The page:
Ulla! Ulla! \ Catherine Moore


poems by

Catherine Moore

ISBN: 978-1-59948-644-4, 84 pages, $14

Release Date: November, 2017

CMoore_Px_bookstoreCatherine Moore is the author of three chapbooks including the recent WETLANDS (Dancing Girl Press). Her poetry appears in Caesura, Southampton Review, Still: the Journal, Mid-American Review, Pilgrimage Magazine, Appalachian Heritage, and various anthologies. She’s been awarded a Walker Percy and a Hambidge fellowship, her honors also include the Southeast Review’s Gearhart Poetry Prize, a Nashville MetroArts Grant, and several Pushcart nominations. Catherine holds a Master of Fine Arts in creative writing and she teaches at a community college.

~“Ulla! Ulla!”—the death moan of Martians in H.G. Wells’ War of the Worlds doubles as the clarion signal for attack, dystopia, and ultimate destruction in Catherine Moore’s unsettling and profound debut poetry collection. This war readers are immediately grounded in ultimately tunnels inward to the brokenhearted poems of the speaker’s interior life. In Ulla! Ulla!, Moore walks the earth’s surface as if it’s a foreign planet, elegantly collecting our human remains “in the after-swallow.” ~Sandra Marchetti, author of Confluence and Sight Lines


Catherine Moore’s Ulla! Ulla! is a collection that moves deftly between the “delicacies of the moment” and the natural world. As a poet, Moore’s eye is both subtle and adept, able to note with equal precision both the beauty and the terror that surrounds us. This is a book of hard-won knowledge, filled with vital work that reminds us to be human, to understand how even what is diseased and decayed can also be the locus of unimaginable beauty. ~Steve Kistulentz, author of Little Black Daydream


Like the listeners frightened by sounds of imaginary aliens, Moore’s readers will be wary of this world’s facts and fictions. Much of this book lies between what has happened and what could have happened. With impressive authority, Moore keeps us in limbo, and manages to root us in specific spaces, whether the realities of Ferguson, MO, Captain Kirk’s oddities, or the tragedy of cancer. A testament to Moore’s immense talent, this a fantastic book. ~Erica Dawson, author of The Small Blades Hurt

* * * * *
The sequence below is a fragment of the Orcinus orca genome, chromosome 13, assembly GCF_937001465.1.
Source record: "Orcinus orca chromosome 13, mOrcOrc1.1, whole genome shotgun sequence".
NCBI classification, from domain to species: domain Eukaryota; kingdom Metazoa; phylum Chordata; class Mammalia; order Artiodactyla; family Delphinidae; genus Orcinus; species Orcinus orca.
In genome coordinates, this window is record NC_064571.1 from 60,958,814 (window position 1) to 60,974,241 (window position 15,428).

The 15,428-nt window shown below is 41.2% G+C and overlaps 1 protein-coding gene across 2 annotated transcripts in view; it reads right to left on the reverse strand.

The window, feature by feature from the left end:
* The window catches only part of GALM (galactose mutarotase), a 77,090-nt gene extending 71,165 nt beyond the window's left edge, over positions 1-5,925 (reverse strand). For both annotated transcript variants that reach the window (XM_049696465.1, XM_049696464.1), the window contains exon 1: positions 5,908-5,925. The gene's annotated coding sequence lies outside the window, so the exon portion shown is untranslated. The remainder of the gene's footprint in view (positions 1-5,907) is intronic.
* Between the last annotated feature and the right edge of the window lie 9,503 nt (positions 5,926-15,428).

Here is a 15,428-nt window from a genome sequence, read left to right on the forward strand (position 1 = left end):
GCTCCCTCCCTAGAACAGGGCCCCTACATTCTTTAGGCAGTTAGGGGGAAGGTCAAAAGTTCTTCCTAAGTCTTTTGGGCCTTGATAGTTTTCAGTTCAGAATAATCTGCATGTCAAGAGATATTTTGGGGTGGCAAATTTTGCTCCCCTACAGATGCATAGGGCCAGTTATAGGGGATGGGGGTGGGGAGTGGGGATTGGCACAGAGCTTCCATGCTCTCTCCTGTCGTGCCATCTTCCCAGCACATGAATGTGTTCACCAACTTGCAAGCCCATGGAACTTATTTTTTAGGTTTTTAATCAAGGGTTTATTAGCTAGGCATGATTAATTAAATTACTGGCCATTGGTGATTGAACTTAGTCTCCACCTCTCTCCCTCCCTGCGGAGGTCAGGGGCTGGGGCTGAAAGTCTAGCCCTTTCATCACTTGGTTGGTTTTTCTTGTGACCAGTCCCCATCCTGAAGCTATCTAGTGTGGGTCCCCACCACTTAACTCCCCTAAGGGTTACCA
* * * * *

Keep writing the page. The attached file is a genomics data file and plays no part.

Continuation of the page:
after Eliot


100,000 blades of grass
woven, in berm
of sod and soil—
quiet dust
behind the river’s rasp.

I know some lonely houses off the road
and odd scraps of people, a guidebook
told in installments. The few souls

that remain after families broke
and scattered like the spray made
by that child on the rise of a hill

blowing the heads off dandelions.
The rise could be the hill you slid
down during winter’s wheeze

or where kites launched
along its top in warmer breezes.
But it is only berm

and barrier, it is the edge
that holds the clouds’ chalk
wing on water

between line and drown.

River is within, the backbone of this whale
a large bow on which to bask, churn a white
stream back towards the sea.

The earth is sea, the earth is flood.
Broad and blank, its circulatory flows,
in rain, in fury, if the river is within.

the tearing surge
the menace in caress
the pulled together
the drawn ashore
the chum left sinking
the breakage.

To raise the river’s prayer to its god. The look behind, over shoulders, eye primitive fear,
only barely prayable prayer of ascension. Like the poor man’s river with its cargo of the

When the river is a foot in blackened ice
and the stark bones of its tree banks shiver,
I’ll caw over the mistakes I’ve made.
Concede what my high water carried from backyards.
Allow the salvages to spill from graceless height.
I may even nod to the fault line I muted.
While a slow groan of ice and mortification flay
its way back into muddy water, I’ll tell the crows
in frozen blue-eyed grass fields to fly south.

The river is a beautiful place to be born
if you don’t mind the deep aperture
of shadow when the day is sun and light.
Or to live in close confines with unruly force.
Know the surge to wash, change course, abandon
the prosperous kingdom. This ground swell,
unattached in its devotion, ends just as it begins.
Hallelujah to the watching and waiting. Its rhythm
under every front porch and each nursery crib.

Sunday up the river
a sinking man rises
three times to face the skies
to leap, splashless, land
as others flow past
root and rip and rock,
past tabernacle or tomb,
in the margins of strip and baptize
by the great waters of the West
and some fish’s catacomb.

Most of what I know abides
in stories at the waterline, pitiless
as drowning without a rise of sound
with only a gaze of blank embankment.
Being last to mark this river’s crime.

I cast more strength than I possess
I hold no branch, offer no outstretched
embrace. This arm is artery, not limb—
its pulses sweep and ferry sand
or lands, or hearts and hands.

I stand stalwart. No doubt it plots
a watery furrow towards a marsh.